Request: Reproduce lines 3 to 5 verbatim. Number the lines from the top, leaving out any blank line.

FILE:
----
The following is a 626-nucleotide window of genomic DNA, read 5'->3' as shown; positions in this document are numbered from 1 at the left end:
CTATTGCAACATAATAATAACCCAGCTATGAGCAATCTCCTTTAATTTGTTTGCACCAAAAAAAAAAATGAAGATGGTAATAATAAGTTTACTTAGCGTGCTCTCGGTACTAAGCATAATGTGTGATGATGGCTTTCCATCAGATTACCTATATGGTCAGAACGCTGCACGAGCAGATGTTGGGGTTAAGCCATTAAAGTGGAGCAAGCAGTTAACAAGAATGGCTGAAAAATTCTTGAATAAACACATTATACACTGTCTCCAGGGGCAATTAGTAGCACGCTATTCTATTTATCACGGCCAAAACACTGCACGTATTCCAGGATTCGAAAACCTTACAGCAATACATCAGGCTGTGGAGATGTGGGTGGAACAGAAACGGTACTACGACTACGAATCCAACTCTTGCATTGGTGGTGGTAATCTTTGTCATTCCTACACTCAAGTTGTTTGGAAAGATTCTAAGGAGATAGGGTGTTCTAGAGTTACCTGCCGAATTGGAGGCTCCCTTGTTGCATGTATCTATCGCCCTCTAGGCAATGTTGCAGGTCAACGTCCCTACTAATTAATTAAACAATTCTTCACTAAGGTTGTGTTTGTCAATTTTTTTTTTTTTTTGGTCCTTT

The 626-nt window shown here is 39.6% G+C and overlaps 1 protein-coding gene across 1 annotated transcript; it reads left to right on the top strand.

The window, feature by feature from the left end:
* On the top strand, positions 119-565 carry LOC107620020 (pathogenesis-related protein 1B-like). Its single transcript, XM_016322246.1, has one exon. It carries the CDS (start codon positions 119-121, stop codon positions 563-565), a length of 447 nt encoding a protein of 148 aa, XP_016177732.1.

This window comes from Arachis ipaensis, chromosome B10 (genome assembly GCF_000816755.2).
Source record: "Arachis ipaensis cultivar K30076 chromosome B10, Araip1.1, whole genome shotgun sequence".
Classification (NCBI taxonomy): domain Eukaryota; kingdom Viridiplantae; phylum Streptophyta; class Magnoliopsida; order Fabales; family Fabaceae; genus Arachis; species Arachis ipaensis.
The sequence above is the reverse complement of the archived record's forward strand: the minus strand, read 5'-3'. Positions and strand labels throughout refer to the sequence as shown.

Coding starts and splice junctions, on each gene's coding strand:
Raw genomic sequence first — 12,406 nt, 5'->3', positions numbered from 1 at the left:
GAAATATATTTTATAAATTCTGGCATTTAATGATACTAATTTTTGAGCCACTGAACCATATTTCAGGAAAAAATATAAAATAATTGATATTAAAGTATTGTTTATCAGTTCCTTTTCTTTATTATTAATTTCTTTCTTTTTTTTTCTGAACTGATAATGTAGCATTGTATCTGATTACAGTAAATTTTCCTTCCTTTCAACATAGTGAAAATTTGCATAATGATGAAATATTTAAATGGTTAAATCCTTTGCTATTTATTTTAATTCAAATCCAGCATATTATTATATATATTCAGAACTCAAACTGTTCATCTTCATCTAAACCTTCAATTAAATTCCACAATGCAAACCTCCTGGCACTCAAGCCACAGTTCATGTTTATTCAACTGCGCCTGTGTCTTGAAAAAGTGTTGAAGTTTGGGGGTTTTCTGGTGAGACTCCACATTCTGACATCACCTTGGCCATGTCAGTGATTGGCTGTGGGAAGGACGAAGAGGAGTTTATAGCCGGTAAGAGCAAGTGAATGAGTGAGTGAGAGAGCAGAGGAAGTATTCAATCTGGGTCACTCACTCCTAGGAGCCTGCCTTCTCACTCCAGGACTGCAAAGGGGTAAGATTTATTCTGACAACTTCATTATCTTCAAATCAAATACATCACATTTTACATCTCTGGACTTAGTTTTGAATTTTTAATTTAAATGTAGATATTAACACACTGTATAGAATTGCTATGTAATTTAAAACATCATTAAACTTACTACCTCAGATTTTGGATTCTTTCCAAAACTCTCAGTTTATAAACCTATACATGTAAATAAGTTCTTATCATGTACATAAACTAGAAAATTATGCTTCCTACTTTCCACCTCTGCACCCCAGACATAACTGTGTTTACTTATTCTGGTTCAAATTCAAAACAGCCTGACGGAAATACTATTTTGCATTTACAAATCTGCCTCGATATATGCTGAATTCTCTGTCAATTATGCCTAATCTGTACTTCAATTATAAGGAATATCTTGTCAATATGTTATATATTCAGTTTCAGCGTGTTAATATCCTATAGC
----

The 626-nt window shown here is 39.6% G+C and overlaps 1 protein-coding gene across 1 annotated transcript; it reads left to right on the top strand.

The window, feature by feature from the left end:
* On the top strand, positions 119-565 carry LOC107620020 (pathogenesis-related protein 1B-like). Its single transcript, XM_016322246.1, has one exon. It carries the CDS (start codon positions 119-121, stop codon positions 563-565), a length of 447 nt encoding a protein of 148 aa, XP_016177732.1.